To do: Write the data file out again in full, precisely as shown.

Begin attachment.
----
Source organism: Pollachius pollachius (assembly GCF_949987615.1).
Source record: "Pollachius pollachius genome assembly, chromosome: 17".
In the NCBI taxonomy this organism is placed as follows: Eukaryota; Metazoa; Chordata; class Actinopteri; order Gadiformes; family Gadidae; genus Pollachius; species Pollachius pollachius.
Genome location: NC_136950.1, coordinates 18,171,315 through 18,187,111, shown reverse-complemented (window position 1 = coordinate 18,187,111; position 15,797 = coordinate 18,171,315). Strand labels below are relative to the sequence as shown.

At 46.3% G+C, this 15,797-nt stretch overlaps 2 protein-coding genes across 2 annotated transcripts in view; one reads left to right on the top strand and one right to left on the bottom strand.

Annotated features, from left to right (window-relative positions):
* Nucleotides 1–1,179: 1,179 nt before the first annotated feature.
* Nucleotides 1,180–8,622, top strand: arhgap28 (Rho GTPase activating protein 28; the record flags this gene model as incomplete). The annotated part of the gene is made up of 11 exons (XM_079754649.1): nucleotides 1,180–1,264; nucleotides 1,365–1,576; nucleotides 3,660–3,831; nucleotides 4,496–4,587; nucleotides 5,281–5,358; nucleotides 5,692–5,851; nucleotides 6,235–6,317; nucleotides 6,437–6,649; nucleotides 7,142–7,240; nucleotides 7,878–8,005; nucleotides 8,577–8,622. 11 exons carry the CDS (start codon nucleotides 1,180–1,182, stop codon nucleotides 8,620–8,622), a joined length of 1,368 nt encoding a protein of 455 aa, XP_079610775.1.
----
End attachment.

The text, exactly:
Source organism: Pollachius pollachius (assembly GCF_949987615.1).
Source record: "Pollachius pollachius genome assembly, chromosome: 17".
In the NCBI taxonomy this organism is placed as follows: Eukaryota; Metazoa; Chordata; class Actinopteri; order Gadiformes; family Gadidae; genus Pollachius; species Pollachius pollachius.
Genome location: NC_136950.1, coordinates 18,171,315 through 18,187,111, shown reverse-complemented (window position 1 = coordinate 18,187,111; position 15,797 = coordinate 18,171,315). Strand labels below are relative to the sequence as shown.

At 46.3% G+C, this 15,797-nt stretch overlaps 2 protein-coding genes across 2 annotated transcripts in view; one reads left to right on the top strand and one right to left on the bottom strand.

Annotated features, from left to right (window-relative positions):
* Nucleotides 1–1,179: 1,179 nt before the first annotated feature.
* Nucleotides 1,180–8,622, top strand: arhgap28 (Rho GTPase activating protein 28; the record flags this gene model as incomplete). The annotated part of the gene is made up of 11 exons (XM_079754649.1): nucleotides 1,180–1,264; nucleotides 1,365–1,576; nucleotides 3,660–3,831; nucleotides 4,496–4,587; nucleotides 5,281–5,358; nucleotides 5,692–5,851; nucleotides 6,235–6,317; nucleotides 6,437–6,649; nucleotides 7,142–7,240; nucleotides 7,878–8,005; nucleotides 8,577–8,622. 11 exons carry the CDS (start codon nucleotides 1,180–1,182, stop codon nucleotides 8,620–8,622), a joined length of 1,368 nt encoding a protein of 455 aa, XP_079610775.1.